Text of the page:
“ A fool's wrath is presently known: but a prudent man covereth shame. He that speaketh truth sheweth forth righteousness: but a false witness deceit. There is that speaketh like the piercings of a sword: but the tongue of the wise is health. The lip of truth shall be established for ever: but a lying tongue is but for a moment.”
Our words matter and can make a real difference for better or worse. The heart and tongue of the righteous builds up. Audrey (the Pastor and leader at the New Hope Café at that time) has preached to me and prayed for me, personally. Her ministry of good words and good wishes will stay with me for the rest of my life. (That has proven true, I can tell you, even though Audrey herself is now in Heaven.)
You don’t have to make front page news and do worldly or flashy things to have a righteous impact on others. Holy Spirit-guided words can literally change and heal the world around you. And this is God’s will for all of us.
But before we can bring out those healing words to others, we must BE HEALED within. A believer in Christ today can become so discouraged by setbacks that their ministry, whatever that may be, is silenced and their faith damaged. This clearly was the case with King Solomon according to the Scriptures. Though he was the wisest, and I think we could say, the most powerfully righteous man on earth at that time, he became the disillusioned fatalist who penned the Book of Ecclesiastes and also, though it is not often spoken of today, he eventually became a worshipper of devils (see I Kings chapter11).
Please to not take this as an attack on King Solomon or his contributions to the Scriptures, because I consider them ALL to be profitable for study and spiritual growth. But being so error prone myself, I know that I need to look carefully for not just the bright side of the life of faith, but also its pitfalls. And these closing verses to Proverbs chapter 12 present some very dangerous pitfalls.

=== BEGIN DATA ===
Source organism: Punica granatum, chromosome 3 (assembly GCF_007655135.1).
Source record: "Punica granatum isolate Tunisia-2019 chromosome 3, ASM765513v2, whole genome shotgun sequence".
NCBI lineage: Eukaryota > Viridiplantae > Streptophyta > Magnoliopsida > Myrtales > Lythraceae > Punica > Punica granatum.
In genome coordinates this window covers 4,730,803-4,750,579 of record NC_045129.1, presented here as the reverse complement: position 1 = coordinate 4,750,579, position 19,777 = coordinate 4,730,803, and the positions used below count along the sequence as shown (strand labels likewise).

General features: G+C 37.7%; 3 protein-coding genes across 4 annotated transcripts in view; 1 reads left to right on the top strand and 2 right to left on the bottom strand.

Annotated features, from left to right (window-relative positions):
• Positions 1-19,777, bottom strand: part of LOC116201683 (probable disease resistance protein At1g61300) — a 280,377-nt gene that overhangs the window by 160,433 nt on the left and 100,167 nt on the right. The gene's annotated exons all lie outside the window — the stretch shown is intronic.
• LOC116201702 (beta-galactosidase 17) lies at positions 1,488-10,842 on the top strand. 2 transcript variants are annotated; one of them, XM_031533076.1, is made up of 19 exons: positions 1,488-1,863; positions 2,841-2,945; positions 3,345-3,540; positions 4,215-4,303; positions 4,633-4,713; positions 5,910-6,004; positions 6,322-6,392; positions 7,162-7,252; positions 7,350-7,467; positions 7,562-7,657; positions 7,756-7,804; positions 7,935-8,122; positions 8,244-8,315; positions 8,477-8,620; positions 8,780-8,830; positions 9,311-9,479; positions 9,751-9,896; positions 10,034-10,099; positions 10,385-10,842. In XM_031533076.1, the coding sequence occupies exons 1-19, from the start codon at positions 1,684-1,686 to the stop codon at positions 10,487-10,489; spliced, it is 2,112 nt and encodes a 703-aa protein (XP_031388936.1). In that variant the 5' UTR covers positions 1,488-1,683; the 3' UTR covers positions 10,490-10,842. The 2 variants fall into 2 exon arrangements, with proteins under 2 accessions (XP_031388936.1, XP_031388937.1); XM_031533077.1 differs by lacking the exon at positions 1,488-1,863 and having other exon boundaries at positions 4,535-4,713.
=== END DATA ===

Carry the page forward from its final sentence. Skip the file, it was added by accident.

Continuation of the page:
Verses 20-25: “Deceit is in the heart of them that imagine evil: but to the counsellors of peace is joy. There shall no evil happen to the just: but the wicked shall be filled with mischief. Lying lips are abomination to the Lord: but they that deal truly are his delight. A prudent man concealeth knowledge: but the heart of fools proclaimeth foolishness. The hand of the diligent shall bear rule: but the slothful shall be under tribute. Heaviness in the heart of man maketh it stoop: but a good word maketh it glad. The righteous is more excellent than his neighbour: but the way of the wicked seduceth them. The slothful man roasteth not that which he took in hunting: but the substance of a diligent man is precious. In the way of righteousness is life: and in the pathway thereof there is no death.”
I wish this were always true here on this earth but experience shows that it is not as simple as Solomon states it. It is Eternal Truth, but if you are counting on it in everyday life, you are being set up for a fall.
In conclusion, as I have previously stated in other Bible studies, righteous works are not, in our era, the substance of our relationship to God. Faith in Jesus Christ is the substance of that relationship. But righteous living is a singular indication of the health of that relationship and also, at times, a measure of our reverence and love for the Lord.
King Solomon had only the Law of Moses and a Covenant of works within which to function. That is a good reason for us NOT to “pile on” with criticisms of his failures. I don’t, in any way, feel superior to him. His spiritual failures are largely publicly known while most of mine are still private. God has set him forth as an example to all of us. And there is much in his life to be admired, but we should not follow him into error, either.
Let’s learn from his mistakes. And the biggest, (besides marrying 1,000 beautiful women—my desires in this area too have, mercifully, remained private! 😊) the biggest error on his part was to believe and teach that righteousness brings immediate worldly success and happiness at all times. That is wrong, I think. That concept, which still prevails in much of the Church today, is a faith killer and is also often used to discredit the Gospel as an on-going way of life.
More than ever, we need to be righteous in the sight of God and live that way toward our neighbor. But unlike young Solomon and even his Father, King David (in many of his Psalms), we must be ready to accept delays in rewards and blessings that cannot be fully expressed in this present world. We MUST learn from all the Old Testament Fathers, but the actual blueprint for a believer’s life today is Jesus, alone. His life and His Love. Only in Him can we find Hope. Hope of a Love that thrives even through suffering.